Rifleman Matthew Wilson, 21, from Aberystwyth, a member of 2 Rifles, was honoured for his bravery.
Serjeant Mathew Perry, 28, of Newport and also from 2 Rifles, won the Queen's Commendation for Valuable Service for setting up an Afghan police force.
They were among soldiers honoured in the armed forces' Operational Awards List.
The Military Cross is awarded in recognition of "exemplary gallantry" and is the third highest medal for bravery.
Rifleman Wilson, who is based with 2 Rifles in Northern Ireland, was shot in the head and knocked unconscious for 30 seconds as he ran to protect a wounded colleague.
It happened during what was described as a "deadly game of cat and mouse" with an insurgent sniper during a reconnaissance mission in northern Helmand.
Recalling the attack, he said: "There was a massive crack sound and then my head was whipped sideways. I just remember waking up with a massive headache but I didn't realise what had happened right away."
Rifleman Wilson then decided to risk running across an open field to draw the insurgents' attention away from a rescue helicopter.
"You could hear him going for me," he said. "I was zigzagging, doing everything to avoid the bullets that at first were landing by my feet, and then whizzing past my head. He was getting closer and closer."
The Welsh soldier was then able to escape to a compound where he helped his compatriots launch a counterattack.
His citation said: "Wilson's gallantry, coolness under fire and exemplary determination, having been literally a hairs breadth from death, was nothing short of extraordinary. This young man is a fine example of conspicuous courage that few display in the face of mortal danger."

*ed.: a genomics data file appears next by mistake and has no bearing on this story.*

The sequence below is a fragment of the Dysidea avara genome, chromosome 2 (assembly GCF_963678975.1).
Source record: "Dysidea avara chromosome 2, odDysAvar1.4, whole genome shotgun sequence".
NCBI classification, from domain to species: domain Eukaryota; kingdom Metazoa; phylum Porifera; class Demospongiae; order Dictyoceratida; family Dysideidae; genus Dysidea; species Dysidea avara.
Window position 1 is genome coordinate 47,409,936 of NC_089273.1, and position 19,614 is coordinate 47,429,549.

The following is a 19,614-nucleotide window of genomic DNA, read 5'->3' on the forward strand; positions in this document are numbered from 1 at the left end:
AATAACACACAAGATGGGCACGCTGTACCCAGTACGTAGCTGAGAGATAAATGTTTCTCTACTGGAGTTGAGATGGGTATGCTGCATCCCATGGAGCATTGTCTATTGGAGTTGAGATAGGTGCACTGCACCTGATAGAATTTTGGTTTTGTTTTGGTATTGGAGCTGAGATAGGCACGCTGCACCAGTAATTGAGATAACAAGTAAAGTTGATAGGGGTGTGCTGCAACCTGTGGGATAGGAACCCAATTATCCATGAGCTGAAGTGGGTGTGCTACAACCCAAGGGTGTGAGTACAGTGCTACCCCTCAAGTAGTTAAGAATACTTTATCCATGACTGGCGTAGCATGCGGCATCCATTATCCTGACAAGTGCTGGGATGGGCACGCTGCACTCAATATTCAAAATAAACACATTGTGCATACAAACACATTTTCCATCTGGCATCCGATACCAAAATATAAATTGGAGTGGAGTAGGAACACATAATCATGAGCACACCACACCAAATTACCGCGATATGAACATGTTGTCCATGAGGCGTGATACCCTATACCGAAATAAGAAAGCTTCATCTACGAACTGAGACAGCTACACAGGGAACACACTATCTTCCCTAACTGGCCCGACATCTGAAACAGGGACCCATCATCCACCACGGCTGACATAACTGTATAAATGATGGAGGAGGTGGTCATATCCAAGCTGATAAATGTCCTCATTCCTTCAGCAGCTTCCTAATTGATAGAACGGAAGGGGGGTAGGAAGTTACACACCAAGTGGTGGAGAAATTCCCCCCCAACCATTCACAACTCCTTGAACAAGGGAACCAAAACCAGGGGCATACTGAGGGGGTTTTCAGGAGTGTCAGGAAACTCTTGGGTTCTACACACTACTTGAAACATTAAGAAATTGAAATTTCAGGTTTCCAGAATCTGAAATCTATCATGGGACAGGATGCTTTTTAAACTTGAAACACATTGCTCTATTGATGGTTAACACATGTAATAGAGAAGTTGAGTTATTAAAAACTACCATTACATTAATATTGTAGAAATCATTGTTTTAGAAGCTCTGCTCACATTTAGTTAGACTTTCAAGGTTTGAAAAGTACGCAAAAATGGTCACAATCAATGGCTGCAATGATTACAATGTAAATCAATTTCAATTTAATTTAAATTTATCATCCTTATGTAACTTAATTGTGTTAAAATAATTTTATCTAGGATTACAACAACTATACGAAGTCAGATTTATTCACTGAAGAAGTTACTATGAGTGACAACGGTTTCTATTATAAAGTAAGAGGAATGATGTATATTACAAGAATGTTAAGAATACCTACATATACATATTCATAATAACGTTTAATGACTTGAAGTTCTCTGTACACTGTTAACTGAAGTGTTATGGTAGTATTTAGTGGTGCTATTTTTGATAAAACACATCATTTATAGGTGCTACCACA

Meanwhile Serjeant Matthew Perry, also based in Northern Ireland with 2 Rifles, was honoured for his work developing and mentoring a new Afghan local police force in a previously lawless area of Nahr-e Saraj. During the first three months of his tour one soldier had been killed and five seriously injured.
At the end of Serjeant Perry's stint a school had re-opened with 140 children, and local councillors were able to enter the village without fear.
"We began by training eight locals to create a local police force," said Serjeant Perry, a former pupil at St Julian's School, who was a corporal at the time. "This included weapons handling, how to deal with local civilians, vehicle checkpoints, protecting themselves in contact with the enemy and basic military tactics. We went on one or two patrols a day, interacting with locals and building a rapport. This led to more villagers coming forward with information to help us."
The next step was the local police leading their own patrols, supported by the Afghan National Army and Afghan Uniformed Police.
Serjeant Perry's citation credited him with approaching the Afghans with "professionalism and humility which rapidly gained their trust, respect and friendship".